Just a few weeks ago Apple was being skewered by shareholders, customers, and privileged non-adults in college for not doing enough to prevent iPhone addiction. Yeah, that’s a thing. Look around. What do you see?
The entire world around us, in human form, is hunkered over a handheld screen doing god only knows what. Maps, Messages, Mail, Safari, Pokémon. No. Wait. That’s not a thing anymore, right? Regardless of the fact that there are a billion more Android devices on the planet than iPhones, it’s Apple that gets the criticism for not doing enough to counter humanity’s tendency toward device addiction.
Hey, Apple didn’t invent dopamine, you know?
There is little question that Apple and Google could do more to curb our addictions but what is the incentive? We might buy fewer iPhones. That’s not good for shareholders. We might use our smartphones less. That’s not good for Google.
What’s a thriving technology company to do?
It was time for Apple to strike back and the company did with a new Families section on Apple.com. Families? Well, we’re talking about Apple giving adults tools to help their children remain secure while using their iPhones and iPads.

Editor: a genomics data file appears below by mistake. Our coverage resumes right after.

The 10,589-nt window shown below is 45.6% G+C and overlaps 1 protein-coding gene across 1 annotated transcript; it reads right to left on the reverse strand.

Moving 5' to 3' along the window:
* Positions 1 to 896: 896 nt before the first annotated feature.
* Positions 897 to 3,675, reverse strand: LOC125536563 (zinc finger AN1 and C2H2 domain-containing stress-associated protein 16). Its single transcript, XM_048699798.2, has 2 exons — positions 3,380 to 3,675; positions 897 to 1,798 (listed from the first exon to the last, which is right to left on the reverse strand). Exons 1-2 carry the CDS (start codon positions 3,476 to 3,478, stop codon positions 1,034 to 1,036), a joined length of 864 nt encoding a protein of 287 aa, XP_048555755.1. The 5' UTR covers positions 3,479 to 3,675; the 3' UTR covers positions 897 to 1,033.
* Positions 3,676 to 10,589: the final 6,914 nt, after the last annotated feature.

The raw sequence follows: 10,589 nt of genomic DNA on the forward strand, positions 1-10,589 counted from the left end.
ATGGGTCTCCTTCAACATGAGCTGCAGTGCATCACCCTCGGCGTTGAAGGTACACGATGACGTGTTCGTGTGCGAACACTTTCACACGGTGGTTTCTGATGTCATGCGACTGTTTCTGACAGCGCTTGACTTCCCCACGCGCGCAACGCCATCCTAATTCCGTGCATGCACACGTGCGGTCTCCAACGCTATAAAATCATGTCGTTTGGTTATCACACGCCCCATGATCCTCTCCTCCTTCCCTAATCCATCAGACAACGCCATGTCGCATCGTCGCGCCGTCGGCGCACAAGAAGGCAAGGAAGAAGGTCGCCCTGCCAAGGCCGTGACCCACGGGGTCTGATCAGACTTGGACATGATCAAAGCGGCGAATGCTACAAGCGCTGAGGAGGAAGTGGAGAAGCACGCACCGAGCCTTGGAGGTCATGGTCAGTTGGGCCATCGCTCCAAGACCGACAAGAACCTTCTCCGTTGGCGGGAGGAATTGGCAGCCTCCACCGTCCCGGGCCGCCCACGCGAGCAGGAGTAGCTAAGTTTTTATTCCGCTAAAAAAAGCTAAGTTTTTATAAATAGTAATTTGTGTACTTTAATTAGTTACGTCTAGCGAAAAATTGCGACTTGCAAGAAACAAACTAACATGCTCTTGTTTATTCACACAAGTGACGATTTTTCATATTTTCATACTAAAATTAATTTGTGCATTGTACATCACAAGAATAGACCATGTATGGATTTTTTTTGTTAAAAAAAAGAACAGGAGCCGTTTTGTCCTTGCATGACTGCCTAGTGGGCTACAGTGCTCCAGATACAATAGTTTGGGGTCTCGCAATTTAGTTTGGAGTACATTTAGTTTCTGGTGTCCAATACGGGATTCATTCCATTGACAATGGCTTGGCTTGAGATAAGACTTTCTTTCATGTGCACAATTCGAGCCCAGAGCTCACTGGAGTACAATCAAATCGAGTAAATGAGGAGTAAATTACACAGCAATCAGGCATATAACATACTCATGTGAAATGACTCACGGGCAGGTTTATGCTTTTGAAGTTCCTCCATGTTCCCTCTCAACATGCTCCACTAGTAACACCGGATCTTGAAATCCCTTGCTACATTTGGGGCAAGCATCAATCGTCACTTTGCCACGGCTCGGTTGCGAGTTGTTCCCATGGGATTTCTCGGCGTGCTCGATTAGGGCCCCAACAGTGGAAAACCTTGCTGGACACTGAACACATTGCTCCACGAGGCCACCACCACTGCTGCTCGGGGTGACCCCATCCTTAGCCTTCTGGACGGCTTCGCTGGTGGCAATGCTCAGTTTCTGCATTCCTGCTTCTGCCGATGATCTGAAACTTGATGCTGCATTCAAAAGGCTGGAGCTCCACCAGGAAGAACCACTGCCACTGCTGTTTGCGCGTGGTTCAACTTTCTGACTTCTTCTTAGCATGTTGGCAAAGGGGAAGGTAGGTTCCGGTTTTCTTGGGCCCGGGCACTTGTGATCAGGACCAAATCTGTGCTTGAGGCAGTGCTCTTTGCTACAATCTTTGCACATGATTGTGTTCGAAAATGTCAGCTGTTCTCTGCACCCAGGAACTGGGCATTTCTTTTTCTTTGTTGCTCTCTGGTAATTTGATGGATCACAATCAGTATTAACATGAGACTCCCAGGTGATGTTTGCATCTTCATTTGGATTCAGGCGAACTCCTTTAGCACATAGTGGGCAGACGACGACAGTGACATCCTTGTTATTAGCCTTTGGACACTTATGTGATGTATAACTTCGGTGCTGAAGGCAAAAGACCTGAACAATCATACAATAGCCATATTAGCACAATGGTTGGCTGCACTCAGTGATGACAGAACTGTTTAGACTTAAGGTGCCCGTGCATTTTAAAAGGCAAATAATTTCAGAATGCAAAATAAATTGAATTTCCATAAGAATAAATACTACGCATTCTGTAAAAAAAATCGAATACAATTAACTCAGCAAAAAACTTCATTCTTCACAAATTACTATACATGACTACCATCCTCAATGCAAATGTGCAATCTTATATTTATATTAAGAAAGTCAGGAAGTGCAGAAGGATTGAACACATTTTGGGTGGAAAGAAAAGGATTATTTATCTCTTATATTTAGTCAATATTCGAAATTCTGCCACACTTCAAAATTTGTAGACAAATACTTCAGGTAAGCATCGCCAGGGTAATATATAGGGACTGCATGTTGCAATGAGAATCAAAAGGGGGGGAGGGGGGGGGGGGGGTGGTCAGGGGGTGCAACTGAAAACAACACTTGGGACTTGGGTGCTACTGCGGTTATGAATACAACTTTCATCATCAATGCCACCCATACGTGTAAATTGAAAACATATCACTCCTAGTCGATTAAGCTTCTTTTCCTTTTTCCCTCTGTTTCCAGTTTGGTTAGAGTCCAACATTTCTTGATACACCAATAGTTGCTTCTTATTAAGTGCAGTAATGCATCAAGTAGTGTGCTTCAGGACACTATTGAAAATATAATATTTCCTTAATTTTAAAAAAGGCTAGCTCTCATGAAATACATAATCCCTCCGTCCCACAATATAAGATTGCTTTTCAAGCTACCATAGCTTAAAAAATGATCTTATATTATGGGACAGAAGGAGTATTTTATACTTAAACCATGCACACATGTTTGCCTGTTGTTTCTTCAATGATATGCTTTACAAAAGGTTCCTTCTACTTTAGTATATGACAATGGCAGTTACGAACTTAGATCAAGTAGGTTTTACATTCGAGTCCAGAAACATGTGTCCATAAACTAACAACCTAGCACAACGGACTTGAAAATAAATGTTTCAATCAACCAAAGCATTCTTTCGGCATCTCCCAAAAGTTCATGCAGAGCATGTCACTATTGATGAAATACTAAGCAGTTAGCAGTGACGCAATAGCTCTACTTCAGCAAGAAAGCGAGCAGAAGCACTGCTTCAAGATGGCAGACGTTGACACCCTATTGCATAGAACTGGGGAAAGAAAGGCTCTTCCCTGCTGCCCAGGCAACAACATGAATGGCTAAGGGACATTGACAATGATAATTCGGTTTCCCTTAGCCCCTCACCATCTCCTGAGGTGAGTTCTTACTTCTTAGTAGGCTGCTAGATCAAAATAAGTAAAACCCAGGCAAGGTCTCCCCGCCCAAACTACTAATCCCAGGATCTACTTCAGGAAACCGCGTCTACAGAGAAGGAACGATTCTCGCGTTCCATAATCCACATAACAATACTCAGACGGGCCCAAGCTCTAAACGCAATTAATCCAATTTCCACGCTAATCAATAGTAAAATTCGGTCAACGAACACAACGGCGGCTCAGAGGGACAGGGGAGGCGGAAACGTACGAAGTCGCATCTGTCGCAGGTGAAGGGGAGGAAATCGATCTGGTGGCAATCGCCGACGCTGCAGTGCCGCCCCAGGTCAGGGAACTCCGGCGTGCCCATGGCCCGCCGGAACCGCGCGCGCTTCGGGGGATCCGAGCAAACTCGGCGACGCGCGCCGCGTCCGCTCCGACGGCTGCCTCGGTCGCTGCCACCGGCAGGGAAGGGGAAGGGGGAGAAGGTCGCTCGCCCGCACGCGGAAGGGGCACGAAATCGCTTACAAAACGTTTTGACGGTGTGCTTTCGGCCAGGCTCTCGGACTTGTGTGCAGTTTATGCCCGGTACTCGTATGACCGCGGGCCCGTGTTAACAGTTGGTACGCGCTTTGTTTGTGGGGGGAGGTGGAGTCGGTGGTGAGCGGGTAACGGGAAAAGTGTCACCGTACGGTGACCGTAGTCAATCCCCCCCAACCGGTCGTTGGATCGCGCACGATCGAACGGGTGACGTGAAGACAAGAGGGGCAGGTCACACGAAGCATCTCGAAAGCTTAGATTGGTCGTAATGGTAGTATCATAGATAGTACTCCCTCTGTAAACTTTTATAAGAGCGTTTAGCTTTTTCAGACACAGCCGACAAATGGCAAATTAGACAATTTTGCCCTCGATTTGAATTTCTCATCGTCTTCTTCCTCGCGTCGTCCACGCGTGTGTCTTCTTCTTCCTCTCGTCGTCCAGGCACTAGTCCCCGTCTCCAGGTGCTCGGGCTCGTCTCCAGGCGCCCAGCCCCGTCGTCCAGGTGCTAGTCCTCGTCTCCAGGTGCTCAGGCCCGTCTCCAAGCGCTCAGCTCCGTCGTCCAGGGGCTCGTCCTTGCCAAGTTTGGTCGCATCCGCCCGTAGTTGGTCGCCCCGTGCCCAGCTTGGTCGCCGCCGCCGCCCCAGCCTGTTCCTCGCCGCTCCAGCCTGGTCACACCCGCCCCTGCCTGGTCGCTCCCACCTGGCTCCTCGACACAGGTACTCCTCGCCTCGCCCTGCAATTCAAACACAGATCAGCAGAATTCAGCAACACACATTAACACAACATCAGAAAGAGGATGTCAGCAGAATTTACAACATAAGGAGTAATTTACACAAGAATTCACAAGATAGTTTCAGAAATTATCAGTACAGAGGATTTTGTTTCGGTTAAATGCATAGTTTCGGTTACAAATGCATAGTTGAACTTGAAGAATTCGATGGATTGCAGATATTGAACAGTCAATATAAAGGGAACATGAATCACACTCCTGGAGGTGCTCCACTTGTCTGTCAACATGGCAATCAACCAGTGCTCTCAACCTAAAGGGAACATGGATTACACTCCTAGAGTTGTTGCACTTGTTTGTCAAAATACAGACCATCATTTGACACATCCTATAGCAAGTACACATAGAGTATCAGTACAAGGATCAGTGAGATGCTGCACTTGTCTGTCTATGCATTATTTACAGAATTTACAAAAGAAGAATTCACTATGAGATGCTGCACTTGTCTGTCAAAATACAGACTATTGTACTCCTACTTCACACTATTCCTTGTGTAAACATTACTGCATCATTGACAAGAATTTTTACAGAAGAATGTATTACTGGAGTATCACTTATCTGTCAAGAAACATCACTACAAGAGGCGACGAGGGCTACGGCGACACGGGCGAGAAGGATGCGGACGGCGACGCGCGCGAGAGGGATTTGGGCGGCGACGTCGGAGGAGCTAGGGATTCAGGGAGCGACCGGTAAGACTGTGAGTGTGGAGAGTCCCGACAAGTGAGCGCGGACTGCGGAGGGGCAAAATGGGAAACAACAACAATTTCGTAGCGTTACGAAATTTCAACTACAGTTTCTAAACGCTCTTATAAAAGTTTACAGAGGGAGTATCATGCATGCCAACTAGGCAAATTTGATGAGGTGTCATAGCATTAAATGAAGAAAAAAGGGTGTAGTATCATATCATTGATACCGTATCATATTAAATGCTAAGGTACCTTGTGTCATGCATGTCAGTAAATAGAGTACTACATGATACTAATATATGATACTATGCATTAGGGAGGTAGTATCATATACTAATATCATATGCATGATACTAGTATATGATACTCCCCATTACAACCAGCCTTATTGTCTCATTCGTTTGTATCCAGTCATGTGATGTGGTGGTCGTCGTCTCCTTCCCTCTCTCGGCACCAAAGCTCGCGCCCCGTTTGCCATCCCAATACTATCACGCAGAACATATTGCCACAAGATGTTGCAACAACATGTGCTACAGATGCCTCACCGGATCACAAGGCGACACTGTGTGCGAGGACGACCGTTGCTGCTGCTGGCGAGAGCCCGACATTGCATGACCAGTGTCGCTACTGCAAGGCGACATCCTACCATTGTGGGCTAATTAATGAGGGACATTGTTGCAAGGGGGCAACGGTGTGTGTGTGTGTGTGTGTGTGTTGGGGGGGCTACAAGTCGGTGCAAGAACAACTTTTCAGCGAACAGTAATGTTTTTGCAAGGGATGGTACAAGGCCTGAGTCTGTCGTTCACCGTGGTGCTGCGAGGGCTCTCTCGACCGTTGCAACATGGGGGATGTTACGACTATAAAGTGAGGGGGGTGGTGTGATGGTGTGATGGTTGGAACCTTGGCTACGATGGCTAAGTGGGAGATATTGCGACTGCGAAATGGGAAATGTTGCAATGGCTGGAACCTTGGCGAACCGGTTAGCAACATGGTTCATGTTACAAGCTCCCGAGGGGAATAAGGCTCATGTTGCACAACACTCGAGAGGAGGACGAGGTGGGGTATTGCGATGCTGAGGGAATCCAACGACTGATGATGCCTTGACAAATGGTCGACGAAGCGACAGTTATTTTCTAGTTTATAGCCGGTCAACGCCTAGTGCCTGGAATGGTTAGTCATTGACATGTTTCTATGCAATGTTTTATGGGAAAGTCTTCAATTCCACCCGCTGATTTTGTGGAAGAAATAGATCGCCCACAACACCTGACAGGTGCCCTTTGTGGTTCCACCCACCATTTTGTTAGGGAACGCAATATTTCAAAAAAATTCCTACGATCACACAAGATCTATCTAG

You know your kids better than anyone. That’s why we’ve put a lot of thought into helping parents choose what their kids can do with their devices.
Actually, this family focus is not new, and definitely not a response to the addiction criticism, but it is a handy way for parents to put in a few restrictions to iPhone and iPad use.
The Kids section is carefully curated to be a great space for children. And we review every app to make sure it does what it says it does.
You know; like mining cryptocurrency in the background while your kids play Pokémon. It could happen. Wait. It did happen.
These are not new features. They’ve been around awhile. This is Apple’s subtle way of saying, “Hey, these are your kids, so you have to watch out for them because we don’t get paid to do that…”
Of course, Apple doesn’t mind if your children become a little bit addicted to using the iPhone in the hopes that when they finally fly to coop they’ll be smart enough to unhook all those restrictions and buy their own apps.
With a few taps you can keep your kids from accessing movies, TV shows, music, apps, books, or podcasts that contain things you don’t want them to see or hear.
Yeah, like cable TV news and Breitbart is good for them.
I get it that Apple is all in on the family. After all, what technology company is more Disneyesque than Apple? Disneyland is a walled garden where you pay for expensive tickets to visit the happiest place on earth. Apple gives users the happiest experience. For a price.
Even when everyone in the family is somewhere different — in school, at a friend’s house, driving to practice, shopping at the mall — iPhone, iPad, and Apple Watch give parents the information they need to stay cool, calm, and connected.
I’m willing to bet that most parents of iPhone and iPad toting children didn’t know about all the restrictions they can imposed upon their offspring, so, by promoting the Families section, Apple is doing a good thing. For families. But even these tools still encourage addiction, but at a much younger age.